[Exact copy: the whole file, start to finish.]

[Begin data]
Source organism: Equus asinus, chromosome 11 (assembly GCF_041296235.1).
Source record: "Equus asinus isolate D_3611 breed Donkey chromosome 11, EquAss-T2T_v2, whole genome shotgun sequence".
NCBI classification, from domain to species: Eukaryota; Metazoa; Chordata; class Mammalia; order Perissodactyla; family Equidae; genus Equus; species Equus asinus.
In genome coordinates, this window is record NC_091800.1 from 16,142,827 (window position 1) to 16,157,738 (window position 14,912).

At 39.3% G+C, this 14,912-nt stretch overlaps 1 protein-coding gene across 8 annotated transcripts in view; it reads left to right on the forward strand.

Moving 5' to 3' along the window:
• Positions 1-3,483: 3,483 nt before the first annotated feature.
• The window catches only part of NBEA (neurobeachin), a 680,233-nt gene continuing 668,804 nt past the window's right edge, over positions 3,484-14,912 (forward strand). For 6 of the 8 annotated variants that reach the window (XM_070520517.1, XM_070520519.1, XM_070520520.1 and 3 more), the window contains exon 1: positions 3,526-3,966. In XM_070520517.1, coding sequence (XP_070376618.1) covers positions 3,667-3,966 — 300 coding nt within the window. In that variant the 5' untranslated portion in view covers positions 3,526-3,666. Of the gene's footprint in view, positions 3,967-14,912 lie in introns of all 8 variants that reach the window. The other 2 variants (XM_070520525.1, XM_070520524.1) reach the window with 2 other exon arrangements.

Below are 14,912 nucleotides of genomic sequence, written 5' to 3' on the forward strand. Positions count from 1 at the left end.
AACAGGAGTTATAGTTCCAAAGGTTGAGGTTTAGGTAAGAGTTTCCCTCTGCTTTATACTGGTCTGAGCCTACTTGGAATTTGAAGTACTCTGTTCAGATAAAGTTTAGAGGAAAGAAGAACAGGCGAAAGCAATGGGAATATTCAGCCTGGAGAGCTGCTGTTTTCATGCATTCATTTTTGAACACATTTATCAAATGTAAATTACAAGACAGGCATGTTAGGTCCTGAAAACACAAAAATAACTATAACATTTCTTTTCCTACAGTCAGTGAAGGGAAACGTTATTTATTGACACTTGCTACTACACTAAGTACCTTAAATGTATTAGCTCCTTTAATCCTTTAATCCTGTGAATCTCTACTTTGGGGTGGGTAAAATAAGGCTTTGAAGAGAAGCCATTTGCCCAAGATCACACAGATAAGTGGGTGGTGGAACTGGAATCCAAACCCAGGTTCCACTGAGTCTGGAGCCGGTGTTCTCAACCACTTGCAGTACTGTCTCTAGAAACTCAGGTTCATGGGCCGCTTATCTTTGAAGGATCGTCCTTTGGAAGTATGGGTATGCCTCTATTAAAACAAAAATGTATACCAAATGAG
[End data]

Source organism: Equus asinus, chromosome 11 (assembly GCF_041296235.1).
Source record: "Equus asinus isolate D_3611 breed Donkey chromosome 11, EquAss-T2T_v2, whole genome shotgun sequence".
NCBI classification, from domain to species: Eukaryota; Metazoa; Chordata; class Mammalia; order Perissodactyla; family Equidae; genus Equus; species Equus asinus.
In genome coordinates, this window is record NC_091800.1 from 16,142,827 (window position 1) to 16,157,738 (window position 14,912).

At 39.3% G+C, this 14,912-nt stretch overlaps 1 protein-coding gene across 8 annotated transcripts in view; it reads left to right on the forward strand.

Moving 5' to 3' along the window:
• Positions 1-3,483: 3,483 nt before the first annotated feature.
• The window catches only part of NBEA (neurobeachin), a 680,233-nt gene continuing 668,804 nt past the window's right edge, over positions 3,484-14,912 (forward strand). For 6 of the 8 annotated variants that reach the window (XM_070520517.1, XM_070520519.1, XM_070520520.1 and 3 more), the window contains exon 1: positions 3,526-3,966. In XM_070520517.1, coding sequence (XP_070376618.1) covers positions 3,667-3,966 — 300 coding nt within the window. In that variant the 5' untranslated portion in view covers positions 3,526-3,666. Of the gene's footprint in view, positions 3,967-14,912 lie in introns of all 8 variants that reach the window. The other 2 variants (XM_070520525.1, XM_070520524.1) reach the window with 2 other exon arrangements.

Below are 14,912 nucleotides of genomic sequence, written 5' to 3' on the forward strand. Positions count from 1 at the left end.
AACAGGAGTTATAGTTCCAAAGGTTGAGGTTTAGGTAAGAGTTTCCCTCTGCTTTATACTGGTCTGAGCCTACTTGGAATTTGAAGTACTCTGTTCAGATAAAGTTTAGAGGAAAGAAGAACAGGCGAAAGCAATGGGAATATTCAGCCTGGAGAGCTGCTGTTTTCATGCATTCATTTTTGAACACATTTATCAAATGTAAATTACAAGACAGGCATGTTAGGTCCTGAAAACACAAAAATAACTATAACATTTCTTTTCCTACAGTCAGTGAAGGGAAACGTTATTTATTGACACTTGCTACTACACTAAGTACCTTAAATGTATTAGCTCCTTTAATCCTTTAATCCTGTGAATCTCTACTTTGGGGTGGGTAAAATAAGGCTTTGAAGAGAAGCCATTTGCCCAAGATCACACAGATAAGTGGGTGGTGGAACTGGAATCCAAACCCAGGTTCCACTGAGTCTGGAGCCGGTGTTCTCAACCACTTGCAGTACTGTCTCTAGAAACTCAGGTTCATGGGCCGCTTATCTTTGAAGGATCGTCCTTTGGAAGTATGGGTATGCCTCTATTAAAACAAAAATGTATACCAAATGAG